To try and find a word to describe the IT-OT co-existence is to illicit an indifferent look from information technology professionals.
Before we delve deeper, let’s set the scene by standardising on one of set of definitions. Below are Gartner definitions.
Information Technology (IT) refers to the spectrum of technologies for information processing, including software, hardware, communications technology and related services. It does not include embedded technologies that do not generate data for enterprise use.
Operation Technology (OT) is hardware and software that detects or causes a change through the direct monitoring and/or control of industrial equipment, assets, processes and events.
Internet of Things (IoT) is the network of physical objects that contain embedded technology to communicate and sense or interact with their internal states or the external environment.
Industrial Internet of Things (IIoT) is the market for industrial Internet of Things platforms s a set of integrated software capabilities. These capabilities span efforts to improve asset management decision making, as well as operational visibility and control for plants, depots, infrastructure and equipment within asset-intensive industries.
Rolf O’Grady, vice preside of customer success at Mocana, refers to OT as the commercial side of IoT, driven by consumers and end-users. He thinks of IIoT as extensions of IoT but deployed in siloed environments. The challenge with IIoT is the sheer volume of devices across operating environments, operating systems and hardware types.
In an OT environment, losses or disruptions go beyond the financial aspect or disruption to operations that is often associated with kinks when something happened to IT. OT disruptions can extend to include human experiences including the potential for loss of life.
This presents a different level altogether when consider the security aspects of OT.
In a YouTube presentation on IT vs OT approaches to IT security, O’Grady refers to IT security as a position where “you are always playing defence, always trying to get to a security posture that is either good enough or reasonable enough or manageable enough to at least ascertain what your current risk posture is.
In the dialogue that follows, FutureCIO spoke to Vincent Liu, regional director, APAC, Nozomi Networks on his take on securing IT and OT.
What are the key challenges that businesses in APAC are facing with IT and OT integration?
Vincent Liu: One of the biggest challenges with the integration of IT and OT is that they are traditionally seen internally as being segregated and independent. While they have shared values around confidentiality, integrity, and availability, how each group prioritizes and implements their policies is vastly different.
As Industry 4.0 drives the convergence of IT and OT, there are financial benefits for APAC executives to ensure both teams work in concert to optimize operations and to secure the entire organization from cyber threats.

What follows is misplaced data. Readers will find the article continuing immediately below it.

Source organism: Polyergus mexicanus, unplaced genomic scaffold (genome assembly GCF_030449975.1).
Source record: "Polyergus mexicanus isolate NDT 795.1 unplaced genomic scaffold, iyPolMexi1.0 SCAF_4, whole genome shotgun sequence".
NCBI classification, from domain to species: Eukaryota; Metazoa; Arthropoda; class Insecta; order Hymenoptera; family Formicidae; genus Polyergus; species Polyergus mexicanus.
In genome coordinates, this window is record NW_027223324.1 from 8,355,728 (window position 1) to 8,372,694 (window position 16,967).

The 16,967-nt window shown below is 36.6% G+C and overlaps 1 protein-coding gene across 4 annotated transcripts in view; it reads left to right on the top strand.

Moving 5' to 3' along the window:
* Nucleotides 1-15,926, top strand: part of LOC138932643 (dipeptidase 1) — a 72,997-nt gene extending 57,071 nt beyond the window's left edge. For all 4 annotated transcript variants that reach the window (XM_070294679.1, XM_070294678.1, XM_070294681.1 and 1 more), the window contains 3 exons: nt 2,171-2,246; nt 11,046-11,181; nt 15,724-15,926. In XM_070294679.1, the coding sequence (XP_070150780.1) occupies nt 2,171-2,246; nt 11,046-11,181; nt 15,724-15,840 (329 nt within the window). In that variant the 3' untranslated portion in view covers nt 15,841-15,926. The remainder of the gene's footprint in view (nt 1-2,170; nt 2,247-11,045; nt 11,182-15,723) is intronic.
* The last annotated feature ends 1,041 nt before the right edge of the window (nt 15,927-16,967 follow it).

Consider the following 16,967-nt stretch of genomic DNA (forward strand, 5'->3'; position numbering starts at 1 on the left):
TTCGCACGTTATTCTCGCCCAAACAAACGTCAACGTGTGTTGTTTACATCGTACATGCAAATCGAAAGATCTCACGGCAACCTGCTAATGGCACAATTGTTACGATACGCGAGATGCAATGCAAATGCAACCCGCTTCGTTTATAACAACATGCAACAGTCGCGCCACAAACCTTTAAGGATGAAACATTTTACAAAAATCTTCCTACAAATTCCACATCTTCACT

The Security Conundrum
How can culture hinder the security of integrated IT and OT systems?
Vincent Liu: In APAC, we do see significant cultural differences between IT and OT. IT cybersecurity teams are apt to embrace new technology since the cyber threat landscape evolves so quickly.
On the other hand, it is understandable that OT security teams focus on physical security measures such as video surveillance systems, ID badging systems, and prevention of physical manipulation or destruction of assets. Historically, OT has operated under the guise of security through obscurity when it comes to cyberattacks.
In general, IT teams focus on securing information, while OT teams are mandated to ensure their physical systems are running 24x7. Therefore, perceived vulnerabilities dictate spend and resources in securing their environments.
What steps can businesses in APAC take to achieve a culture shift and overcome the barriers in implementing a strong security framework?
Vincent Liu: An easy way to understand this is to look back at the achievements we have made in securing organizations from zero-day attacks in the past decade. Governments and large enterprises received board level or executive support in highlighting the importance of building resilience to these emerging threats. IT cyberattacks often made headline news, and a shift toward more IT cybersecurity spend gained traction quickly.
In the past several years, cyberattacks against OT environments have been on the rise. Though OT cyber incidents have not be as numerous compared to attacks on IT, the stakes are high. Successful attacks have shut down production, caused extensive financial damage and threatened public safety.
A top-down approach to security along with education can effectively shift culture and motivate both departments to develop initiatives to jointly create a holistic cyber framework.
How can businesses implement a holistic approach in securing both cyber and physical systems?
Vincent Liu: Organizations need to anticipate and prepare for changes in their existing people, processes, and technology practices. Here are examples of initiatives companies use to ease the transition:
- Run tabletop exercises with IT and OT teams to evaluate the organization’s cyber crisis processes, tools, and ability in responding to cyberattacks from strategic and tactical perspectives.
- Adopt technology that can provide visibility into OT assets, while detecting threats to their network.
- Conduct an integrated IT/OT compliance mapping initiative to bolster corporate compliance.
Beyond the technical challenges, cultural issues such as overcoming distrust between the two groups can be a big hurdle all on its own. Methods that might ease the transition include conducting workshops designed to reconcile perspectives and to cross-pollinate experiences to build bridges and establish trust.